It’s a mistake to think property investing is without risk. There is a dark side to this business that could cost you in a big way.
Let's get this straight. I'm a big fan of property investing and I believe everyone should have a go. But I feel compelled to talk about the often glossed over downside to investing in property.
Over the many years of editing Your Mortgage and Australia’s favourite property magazine, Your Investment Property, I’ve come across so many instances where investors got burned in so many different ways.
Many of the so called advisors in the real estate market don’t often talk about what could go wrong. They don’t talk about the difficulty of getting tenants, the stress of dealing with tradies who botched your renovation projects, or the strain of meeting your financial obligation month after month.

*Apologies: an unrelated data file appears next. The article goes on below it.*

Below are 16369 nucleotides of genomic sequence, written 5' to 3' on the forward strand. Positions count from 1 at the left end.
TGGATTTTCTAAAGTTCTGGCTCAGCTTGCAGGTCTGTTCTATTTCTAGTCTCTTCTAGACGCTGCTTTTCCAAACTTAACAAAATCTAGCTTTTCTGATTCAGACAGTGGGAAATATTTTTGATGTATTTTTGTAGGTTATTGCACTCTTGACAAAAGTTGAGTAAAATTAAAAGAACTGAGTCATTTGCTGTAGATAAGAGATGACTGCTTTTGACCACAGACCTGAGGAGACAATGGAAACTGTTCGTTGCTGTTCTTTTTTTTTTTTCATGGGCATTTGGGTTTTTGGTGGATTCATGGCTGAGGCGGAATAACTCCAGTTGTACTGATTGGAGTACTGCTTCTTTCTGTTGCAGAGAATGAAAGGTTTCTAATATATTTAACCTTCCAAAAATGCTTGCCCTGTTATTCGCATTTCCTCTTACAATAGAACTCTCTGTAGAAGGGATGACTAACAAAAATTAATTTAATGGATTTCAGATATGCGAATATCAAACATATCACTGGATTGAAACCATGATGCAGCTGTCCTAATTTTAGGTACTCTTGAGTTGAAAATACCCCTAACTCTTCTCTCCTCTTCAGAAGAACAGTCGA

Instead, they highlight the sexy aspects such as tripling your money in one week without doing any heavy lifting or making millions within a year.
Unfortunately, the truth is anything but… and here are the reasons why:
1. Vacancies are more common than experts want to admit
Even in the most in demand and tightest rental markets, more often than not, you will experience vacancy. Even if you buy the best property in the best location, you are not immune to this unpleasant reality.
I know, I was in this situation not so long ago. In fairness, I bought the property towards the end of the year and after the renovation, put it in the market. I can blame it squarely on the timing - it was a couple of weeks before Christmas - but the reality is that my shiny, newly renovated house sat in the market for about three weeks before the tenants moved in.
If you invest in an area where there are a lot of rental properties, the competition is even higher and you could lose tenants who can find a cheaper rental property than your own.